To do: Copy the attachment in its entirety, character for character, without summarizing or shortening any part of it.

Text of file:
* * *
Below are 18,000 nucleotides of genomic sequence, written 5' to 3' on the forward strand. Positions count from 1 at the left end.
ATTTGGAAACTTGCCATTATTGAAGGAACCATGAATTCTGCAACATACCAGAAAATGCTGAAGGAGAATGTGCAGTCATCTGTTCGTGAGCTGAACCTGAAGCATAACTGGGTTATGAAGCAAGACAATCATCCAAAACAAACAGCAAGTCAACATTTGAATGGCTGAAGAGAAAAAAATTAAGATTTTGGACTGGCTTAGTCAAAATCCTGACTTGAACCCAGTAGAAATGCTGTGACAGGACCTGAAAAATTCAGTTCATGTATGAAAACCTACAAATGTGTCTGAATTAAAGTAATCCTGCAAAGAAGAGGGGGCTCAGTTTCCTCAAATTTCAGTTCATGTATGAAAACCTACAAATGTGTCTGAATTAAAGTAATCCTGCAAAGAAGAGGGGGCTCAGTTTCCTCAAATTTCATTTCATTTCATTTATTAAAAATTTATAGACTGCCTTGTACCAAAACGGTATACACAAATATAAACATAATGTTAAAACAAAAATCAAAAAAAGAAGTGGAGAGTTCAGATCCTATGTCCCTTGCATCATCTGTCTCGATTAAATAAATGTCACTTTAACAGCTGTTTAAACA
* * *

Below are 18,000 nucleotides of genomic sequence, written 5' to 3' on the forward strand. Positions count from 1 at the left end.
ATTTGGAAACTTGCCATTATTGAAGGAACCATGAATTCTGCAACATACCAGAAAATGCTGAAGGAGAATGTGCAGTCATCTGTTCGTGAGCTGAACCTGAAGCATAACTGGGTTATGAAGCAAGACAATCATCCAAAACAAACAGCAAGTCAACATTTGAATGGCTGAAGAGAAAAAAATTAAGATTTTGGACTGGCTTAGTCAAAATCCTGACTTGAACCCAGTAGAAATGCTGTGACAGGACCTGAAAAATTCAGTTCATGTATGAAAACCTACAAATGTGTCTGAATTAAAGTAATCCTGCAAAGAAGAGGGGGCTCAGTTTCCTCAAATTTCAGTTCATGTATGAAAACCTACAAATGTGTCTGAATTAAAGTAATCCTGCAAAGAAGAGGGGGCTCAGTTTCCTCAAATTTCATTTCATTTCATTTATTAAAAATTTATAGACTGCCTTGTACCAAAACGGTATACACAAATATAAACATAATGTTAAAACAAAAATCAAAAAAAGAAGTGGAGAGTTCAGATCCTATGTCCCTTGCATCATCTGTCTCGATTAAATAAATGTCACTTTAACAGCTGTTTAAACA